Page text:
Commentary by Chief Master Sgt. Brad Shirley
50th Operations Group superintendent
Tick, tick, tick, tick … the clock continues to run. A life of experiences, 17,512 days. A life of emotions, many good mixed with a few bad. Nevertheless, the past 322 days opened my eyes to what life is and how easy it is to take for granted. I share my story to raise awareness to the fact that no one is invincible and to ask everyone to listen to the messages around them. It really can save your life.
I joined the Air Force May 23, 1984. Like many young Airmen, I knew I was invincible. As my career progressed I began to understand that wasn’t the case. I may have lost a step here and there and had to deal with the normal challenges of getting “seasoned;” but when you get right down to it, I was still feeling good. After all, I worked out, rarely got sick and could still hold my own while playing sports. All systems checked out normal, or so I thought.
In early 2010 I went in for my annual physical health assessment and did the routine checks plus a couple additional test that are prescribed for seasoned men. The additional tests, normally started for men in their mid 40s, are to ensure there are no problems with the prostate. The results were normal with the exception of a slightly elevated prostate specific antigens blood test count. The doctors were not alarmed because the other tests were normal. However, to be safe they requested a retest. The results returned the same. As normally prescribed for someone with my situation, we monitored it during the next year. My levels remained the same.
Monitoring revealed no change and I was still feeling normal. This is when one of my wingmen stepped in to give me sound advice. He didn’t approach me or say a word directly to me. He simply provided the wing with his story and the experiences he had with a very serious medical issue. This individual’s selfless actions encouraged me to have a test done that I would not have volunteered for otherwise. The doctors gave me the choice, because all indications pointed to no significant issues.
The test results came back March 3, 2011 and I will never forget that moment in time.
“Chief Shirley” the doctor said with pause, “I am sorry to tell you that your biopsy came back positive. You have prostate cancer.” I was silent for what seemed an eternity when in reality it was maybe 20 seconds. The gamut of thoughts and emotions raced through my mind. The doctor was also surprised with the results and after discussing a few things scheduled a consultation for the next day. My next thought was how thankful I was for my wingman, my friend, the one who at the time did not even realize what he had done for me and my family.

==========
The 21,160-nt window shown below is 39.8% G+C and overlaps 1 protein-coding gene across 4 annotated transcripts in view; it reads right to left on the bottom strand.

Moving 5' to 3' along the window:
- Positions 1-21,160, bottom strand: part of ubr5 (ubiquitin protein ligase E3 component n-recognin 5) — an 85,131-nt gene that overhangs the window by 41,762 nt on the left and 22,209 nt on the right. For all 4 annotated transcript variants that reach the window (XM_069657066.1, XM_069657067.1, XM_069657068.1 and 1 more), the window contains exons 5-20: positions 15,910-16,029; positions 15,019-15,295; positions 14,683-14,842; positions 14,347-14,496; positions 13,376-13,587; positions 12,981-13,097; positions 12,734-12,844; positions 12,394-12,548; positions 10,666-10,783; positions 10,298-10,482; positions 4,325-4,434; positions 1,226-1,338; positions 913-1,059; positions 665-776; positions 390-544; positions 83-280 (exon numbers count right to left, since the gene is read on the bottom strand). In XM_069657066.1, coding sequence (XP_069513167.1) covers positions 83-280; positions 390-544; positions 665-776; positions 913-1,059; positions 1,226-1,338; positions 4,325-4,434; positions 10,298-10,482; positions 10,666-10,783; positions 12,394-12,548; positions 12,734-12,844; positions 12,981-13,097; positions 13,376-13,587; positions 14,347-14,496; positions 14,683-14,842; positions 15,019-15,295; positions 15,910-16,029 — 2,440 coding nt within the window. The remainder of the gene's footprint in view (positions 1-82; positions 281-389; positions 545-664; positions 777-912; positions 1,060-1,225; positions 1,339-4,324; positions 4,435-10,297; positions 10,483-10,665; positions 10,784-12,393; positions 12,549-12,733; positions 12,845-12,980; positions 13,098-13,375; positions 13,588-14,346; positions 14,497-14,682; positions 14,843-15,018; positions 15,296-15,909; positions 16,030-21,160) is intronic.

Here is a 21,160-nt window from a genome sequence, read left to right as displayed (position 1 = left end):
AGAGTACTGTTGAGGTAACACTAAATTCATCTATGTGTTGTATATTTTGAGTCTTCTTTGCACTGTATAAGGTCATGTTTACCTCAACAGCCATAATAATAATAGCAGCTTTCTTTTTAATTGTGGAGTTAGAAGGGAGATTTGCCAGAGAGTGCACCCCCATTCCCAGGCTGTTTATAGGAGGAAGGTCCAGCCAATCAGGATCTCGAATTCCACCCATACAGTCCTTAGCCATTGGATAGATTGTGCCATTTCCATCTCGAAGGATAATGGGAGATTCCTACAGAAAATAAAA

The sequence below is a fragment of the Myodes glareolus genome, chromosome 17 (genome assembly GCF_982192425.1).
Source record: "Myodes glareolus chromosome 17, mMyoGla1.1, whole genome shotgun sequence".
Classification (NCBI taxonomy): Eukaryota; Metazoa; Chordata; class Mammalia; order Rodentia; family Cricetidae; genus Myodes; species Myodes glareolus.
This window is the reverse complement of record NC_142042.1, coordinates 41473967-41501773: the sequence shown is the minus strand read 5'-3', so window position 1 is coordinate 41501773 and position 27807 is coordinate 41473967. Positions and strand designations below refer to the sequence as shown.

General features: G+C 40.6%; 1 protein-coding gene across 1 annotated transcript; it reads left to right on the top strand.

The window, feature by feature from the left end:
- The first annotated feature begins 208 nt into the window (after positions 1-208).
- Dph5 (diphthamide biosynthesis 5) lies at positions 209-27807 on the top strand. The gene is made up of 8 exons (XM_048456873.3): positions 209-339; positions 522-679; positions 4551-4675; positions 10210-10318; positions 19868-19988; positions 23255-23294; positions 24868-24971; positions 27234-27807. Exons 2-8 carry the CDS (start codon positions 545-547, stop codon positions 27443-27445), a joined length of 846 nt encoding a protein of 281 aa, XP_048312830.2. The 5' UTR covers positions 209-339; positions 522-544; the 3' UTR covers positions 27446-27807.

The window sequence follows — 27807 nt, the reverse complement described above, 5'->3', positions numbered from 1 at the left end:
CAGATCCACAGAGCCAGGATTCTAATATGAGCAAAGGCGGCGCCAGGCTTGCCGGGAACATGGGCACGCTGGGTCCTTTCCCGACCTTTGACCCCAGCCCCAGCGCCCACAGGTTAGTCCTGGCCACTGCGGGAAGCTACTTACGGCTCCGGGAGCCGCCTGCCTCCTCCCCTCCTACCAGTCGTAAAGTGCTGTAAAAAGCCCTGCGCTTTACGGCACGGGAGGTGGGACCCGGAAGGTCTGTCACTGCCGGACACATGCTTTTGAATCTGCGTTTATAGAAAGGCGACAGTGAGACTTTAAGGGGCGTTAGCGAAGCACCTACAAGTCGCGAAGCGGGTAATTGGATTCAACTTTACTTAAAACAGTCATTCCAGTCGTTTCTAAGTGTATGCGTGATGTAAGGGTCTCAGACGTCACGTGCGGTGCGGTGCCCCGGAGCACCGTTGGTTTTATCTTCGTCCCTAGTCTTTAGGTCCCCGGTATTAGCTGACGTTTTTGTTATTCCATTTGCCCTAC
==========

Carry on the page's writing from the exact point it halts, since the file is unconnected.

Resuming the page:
So here we are 322 days later, cancer removed and recovery going well. I reflect on a journey that has delivered challenges, obstacles and emotions I never thought I would face at this point in my life. The good thing is that I didn’t have to face them alone. I had my friends and family there every step of the way; that includes my Air Force family. A positive attitude, will to overcome and an amazing support system allowed me to push through this challenge. We never realize the power of the human soul and the impacts it can have on others until we are on the receiving end of it.
Here is the message I offer each of you to take away from my story:
• First, as gifted to me from Col. Wayne Monteith, remember to take care of your health. If you don’t, you may not be around to take care of those who are important to you.
• When presented challenges in your life, lean on those around you to help you through it and take it on with an open mind and determination to succeed.
• A positive attitude can be the best medicine for overcoming challenges. It continues to be a part of my recovery.
• Believe in the wingman concept. Although it may be the catch word of the day, it’s about helping someone in need and allowing others to help you. That’s what family and friends do.
I can say without hesitation the wingman concept, also known as friendship, has incredible powers and when used positively can change a person’s life; even save it. It is a new year and that means new beginnings. What will you do this year for yourself and others? Whatever you do, keep making a difference.